That said, to my knowledge, the legal grounding of the RSPCA’s initiation of the investigation was in fact not challenged in any way by the defence. Therefore reference to these obligations is neither necessary nor relevant, and I raise this only because Blewett tries to refer to it as an issue. I stand firmly by my earlier statement, which was that it is essentially irrelevant in law how the RSPCA became alerted to the need to conduct an inspection of the piggery.

    If the RSPCA’s perceived problem with this case related to the evidence which it planned to rely on , that is a matter which is entirely unrelated to the pre investigation obligations referred to above. I believe this is likely to be the case; ie the RSPCA belatedly became concerned that there was a risk that the evidence it gathered independently of the covert footage may not have been enough to as good as guarantee a result. Because of its funding difficulties, the RSPCA will not proceed with court action unless its case is rock solid. The pig industry representative bodies are well funded and are very well aware of the RSPCA’s financial limitations, thus for them to financially back the alleged offenders was highly relevant. Without that support, there is little doubt that the defendants would have ultimately entered a changed plea, at which point the case would have been all over. I repeat, this withdrawal was all about money, and the financially supportive role played by the pig industry representative bodies should not be underestimated, as Blewett appears to have done.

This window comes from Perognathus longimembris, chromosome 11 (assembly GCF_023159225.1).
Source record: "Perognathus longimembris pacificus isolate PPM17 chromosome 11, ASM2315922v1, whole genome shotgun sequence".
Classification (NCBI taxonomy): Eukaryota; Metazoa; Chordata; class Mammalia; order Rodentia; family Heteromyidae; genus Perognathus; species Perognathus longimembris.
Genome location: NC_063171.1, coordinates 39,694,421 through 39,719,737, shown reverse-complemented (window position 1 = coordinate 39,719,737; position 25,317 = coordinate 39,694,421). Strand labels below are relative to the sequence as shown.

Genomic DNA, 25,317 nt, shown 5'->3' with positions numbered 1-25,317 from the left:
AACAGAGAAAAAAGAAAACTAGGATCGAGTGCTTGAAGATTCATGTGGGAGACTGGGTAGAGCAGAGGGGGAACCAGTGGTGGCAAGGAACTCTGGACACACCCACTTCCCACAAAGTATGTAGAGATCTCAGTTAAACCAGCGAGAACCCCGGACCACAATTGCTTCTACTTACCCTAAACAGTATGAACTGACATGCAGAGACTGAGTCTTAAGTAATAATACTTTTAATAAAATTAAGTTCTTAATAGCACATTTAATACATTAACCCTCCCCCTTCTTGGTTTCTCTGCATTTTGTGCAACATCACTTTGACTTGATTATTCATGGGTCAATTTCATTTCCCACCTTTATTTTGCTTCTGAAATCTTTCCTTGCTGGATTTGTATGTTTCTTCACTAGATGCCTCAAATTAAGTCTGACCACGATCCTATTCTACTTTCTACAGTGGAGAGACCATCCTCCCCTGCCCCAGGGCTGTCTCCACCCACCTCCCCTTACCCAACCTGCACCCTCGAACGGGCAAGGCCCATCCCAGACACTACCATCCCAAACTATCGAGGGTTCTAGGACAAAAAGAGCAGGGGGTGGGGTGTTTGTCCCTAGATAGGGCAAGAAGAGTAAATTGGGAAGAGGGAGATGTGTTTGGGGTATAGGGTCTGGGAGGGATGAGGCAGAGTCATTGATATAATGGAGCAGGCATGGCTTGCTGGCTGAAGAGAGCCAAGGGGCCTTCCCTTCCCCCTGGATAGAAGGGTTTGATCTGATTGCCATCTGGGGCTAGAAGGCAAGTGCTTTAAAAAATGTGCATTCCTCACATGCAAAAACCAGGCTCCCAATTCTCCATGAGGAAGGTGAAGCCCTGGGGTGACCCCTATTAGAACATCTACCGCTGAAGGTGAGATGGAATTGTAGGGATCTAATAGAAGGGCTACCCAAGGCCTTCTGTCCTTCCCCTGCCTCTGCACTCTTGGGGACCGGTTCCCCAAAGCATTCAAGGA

As to the actions of the individual activist(s), their legal advice was very clear; that to substantiate their footage so as to enable it to be relied on in court (which, I repeat, the RSPCA claims it wasn’t going to do) would require they identify themselves. Such a course would almost certainly have led to the vigorous pursuit of criminal charges against them, at the direction and insistence of certain elements within the current NSW government. Despite this, it is claimed that at least some of the individuals in question were still in fact prepared to provide statements of substantiation, and that the RSPCA was advised of this during the preparation of the case.